+------+------+------+------+
    | a    | b    | a    | c    |
    +------+------+------+------+
    |    1 | x    | NULL | NULL |
    |    2 | y    |    2 | z    |
    +------+------+------+------+
    mysql> SELECT * FROM t1 RIGHT JOIN t2 ON (t1.a = t2.a);
    +------+------+------+------+
    | a    | b    | a    | c    |
    +------+------+------+------+
    |    2 | y    |    2 | z    |
    | NULL | NULL |    3 | w    |
    +------+------+------+------+
  • A USING clause can be rewritten as an ON clause that compares corresponding columns. However, although USING and ON are similar, they are not quite the same. Consider the following two queries:

    a LEFT JOIN b USING (c1, c2, c3)
    a LEFT JOIN b ON a.c1 = b.c1 AND a.c2 = b.c2 AND a.c3 = b.c3

    With respect to determining which rows satisfy the join condition, both joins are semantically identical.

    With respect to determining which columns to display for SELECT * expansion, the two joins are not semantically identical. The USING join selects the coalesced value of corresponding columns, whereas the ON join selects all columns from all tables. For the USING join, SELECT * selects these values:

    COALESCE(a.c1, b.c1), COALESCE(a.c2, b.c2), COALESCE(a.c3, b.c3)

    For the ON join, SELECT * selects these values:

    a.c1, a.c2, a.c3, b.c1, b.c2, b.c3

    With an inner join, COALESCE(a.c1, b.c1) is the same as either a.c1 or b.c1 because both columns will have the same value. With an outer join (such as LEFT JOIN), one of the two columns can be NULL. That column is omitted from the result.

  • An ON clause can refer only to its operands.

    Example:

    CREATE TABLE t1 (i1 INT);
    CREATE TABLE t2 (i2 INT);
    CREATE TABLE t3 (i3 INT);
    SELECT * FROM t1 JOIN t2 ON (i1 = i3) JOIN t3;

    The statement fails with an Unknown column 'i3' in 'on clause' error because i3 is a column in t3, which is not an operand of the ON clause. To enable the join to be processed, rewrite the statement as follows:

    SELECT * FROM t1 JOIN t2 JOIN t3 ON (i1 = i3);
  • JOIN has higher precedence than the comma operator (,), so the join expression t1, t2 JOIN t3 is interpreted as (t1, (t2 JOIN t3)), not as ((t1, t2) JOIN t3). This affects statements that use an ON clause because that clause can refer only to columns in the operands of the join, and the precedence affects interpretation of what those operands are.

    Example:

    CREATE TABLE t1 (i1 INT, j1 INT);
    CREATE TABLE t2 (i2 INT, j2 INT);
    CREATE TABLE t3 (i3 INT, j3 INT);
    INSERT INTO t1 VALUES(1, 1);
    INSERT INTO t2 VALUES(1, 1);
    INSERT INTO t3 VALUES(1, 1);
    SELECT * FROM t1, t2 JOIN t3 ON (t1.i1 = t3.i3);

    The JOIN takes precedence over the comma operator, so the operands for the ON clause are t2 and t3. Because t1.i1 is not a column in either of the operands, the result is an Unknown column 't1.i1' in 'on clause' error.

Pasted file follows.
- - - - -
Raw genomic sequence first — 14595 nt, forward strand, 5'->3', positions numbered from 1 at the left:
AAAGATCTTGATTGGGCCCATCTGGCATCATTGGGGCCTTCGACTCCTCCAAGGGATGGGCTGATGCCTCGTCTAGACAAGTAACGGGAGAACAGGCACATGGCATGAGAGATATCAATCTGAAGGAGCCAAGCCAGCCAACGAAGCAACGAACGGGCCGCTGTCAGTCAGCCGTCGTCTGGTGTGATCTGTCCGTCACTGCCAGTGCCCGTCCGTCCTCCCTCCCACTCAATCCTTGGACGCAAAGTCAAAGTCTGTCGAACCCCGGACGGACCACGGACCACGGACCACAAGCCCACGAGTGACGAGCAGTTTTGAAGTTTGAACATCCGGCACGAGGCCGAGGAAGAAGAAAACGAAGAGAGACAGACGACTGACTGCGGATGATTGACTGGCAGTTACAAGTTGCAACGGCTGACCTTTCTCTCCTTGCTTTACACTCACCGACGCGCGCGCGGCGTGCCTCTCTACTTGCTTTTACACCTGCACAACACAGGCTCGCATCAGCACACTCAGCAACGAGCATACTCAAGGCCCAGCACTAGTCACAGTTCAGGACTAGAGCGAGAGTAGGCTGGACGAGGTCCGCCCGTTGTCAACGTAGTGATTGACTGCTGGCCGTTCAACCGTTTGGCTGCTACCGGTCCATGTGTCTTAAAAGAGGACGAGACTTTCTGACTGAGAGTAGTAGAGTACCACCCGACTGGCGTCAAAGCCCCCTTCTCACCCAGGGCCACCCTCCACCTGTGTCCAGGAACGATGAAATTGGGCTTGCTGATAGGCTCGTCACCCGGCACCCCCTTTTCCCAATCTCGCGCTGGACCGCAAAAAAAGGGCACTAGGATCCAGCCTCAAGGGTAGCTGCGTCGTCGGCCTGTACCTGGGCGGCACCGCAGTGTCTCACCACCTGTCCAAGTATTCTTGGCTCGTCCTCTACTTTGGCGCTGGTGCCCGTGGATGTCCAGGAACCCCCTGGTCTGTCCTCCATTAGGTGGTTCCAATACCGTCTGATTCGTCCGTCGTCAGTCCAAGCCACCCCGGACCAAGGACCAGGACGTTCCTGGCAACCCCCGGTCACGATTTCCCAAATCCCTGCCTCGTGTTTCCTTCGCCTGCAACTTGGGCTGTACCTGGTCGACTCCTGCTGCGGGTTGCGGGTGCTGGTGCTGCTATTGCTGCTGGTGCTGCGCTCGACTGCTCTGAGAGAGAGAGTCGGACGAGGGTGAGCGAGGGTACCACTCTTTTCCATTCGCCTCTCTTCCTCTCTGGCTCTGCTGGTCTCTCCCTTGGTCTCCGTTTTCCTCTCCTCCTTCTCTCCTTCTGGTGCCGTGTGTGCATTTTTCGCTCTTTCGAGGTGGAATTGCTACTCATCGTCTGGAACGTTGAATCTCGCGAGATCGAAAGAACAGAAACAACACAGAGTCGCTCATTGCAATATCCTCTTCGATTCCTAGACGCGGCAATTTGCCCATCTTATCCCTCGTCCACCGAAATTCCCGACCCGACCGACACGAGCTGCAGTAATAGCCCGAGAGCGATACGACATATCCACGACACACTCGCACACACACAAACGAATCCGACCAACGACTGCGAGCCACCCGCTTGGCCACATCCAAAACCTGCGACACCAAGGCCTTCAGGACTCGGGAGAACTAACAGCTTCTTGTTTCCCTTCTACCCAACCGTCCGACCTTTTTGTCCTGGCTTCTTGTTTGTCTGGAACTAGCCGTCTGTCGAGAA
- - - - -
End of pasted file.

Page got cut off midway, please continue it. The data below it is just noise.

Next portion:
To enable the join to be processed, use either of these strategies:

    • Group the first two tables explicitly with parentheses so that the operands for the ON clause are (t1, t2) and t3:

      SELECT * FROM (t1, t2) JOIN t3 ON (t1.i1 = t3.i3);
    • Avoid the use of the comma operator and use JOIN instead:

      SELECT * FROM t1 JOIN t2 JOIN t3 ON (t1.i1 = t3.i3);

    The same precedence interpretation also applies to statements that mix the comma operator with INNER JOIN, CROSS JOIN, LEFT JOIN, and RIGHT JOIN, all of which have higher precedence than the comma operator.

  • A MySQL extension compared to the SQL:2003 standard is that MySQL permits you to qualify the common (coalesced) columns of NATURAL or USING joins, whereas the standard disallows that.


User Comments
User comments in this section are, as the name implies, provided by MySQL users. The MySQL documentation team is not responsible for, nor do they endorse, any of the information provided here.
  Posted by Jan Brinkmann on September 7, 2011
As the MySQL manual doesn't explain all different join types in detail, you may find help here as well:

- MySQL join tutorials and examples: http://mysqljoin.com
  Posted by Matthew Looman on February 14, 2012
Scott Atkins on January 23 2003 posted about pivoting the rows in a table into the columns, by performing a separate join for each value based column. I've found it easier to use a single join. Then use the CASE statement in the SELECT clause to separate the columns. Given Scott's example, I would use the following syntax:

SELECT st.codename
, SUM(CASE sc.act_id WHEN 1 THEN sc.score ELSE NULL END) AS "Activity 1"
, SUM(CASE sc.act_id WHEN 2 THEN sc.score ELSE NULL END) AS "Activity 2"
, SUM(sc.score) AS "Total"
FROM students AS st
LEFT JOIN scores AS sc ON st.student_id = sc.student_id
WHERE st.codename != ''
GROUP BY st.codename
ORDER BY st.codename

Personally, I think the syntax is easier to read. Additionally, you are eliminating the number of nested loops required to join the same table multiple times.
  Posted by Andrew McNaughton on September 12, 2013
This page needs to make it explicit that a table reference can be of the form schema_name.tbl_name, and that joins between databases are therefore posible.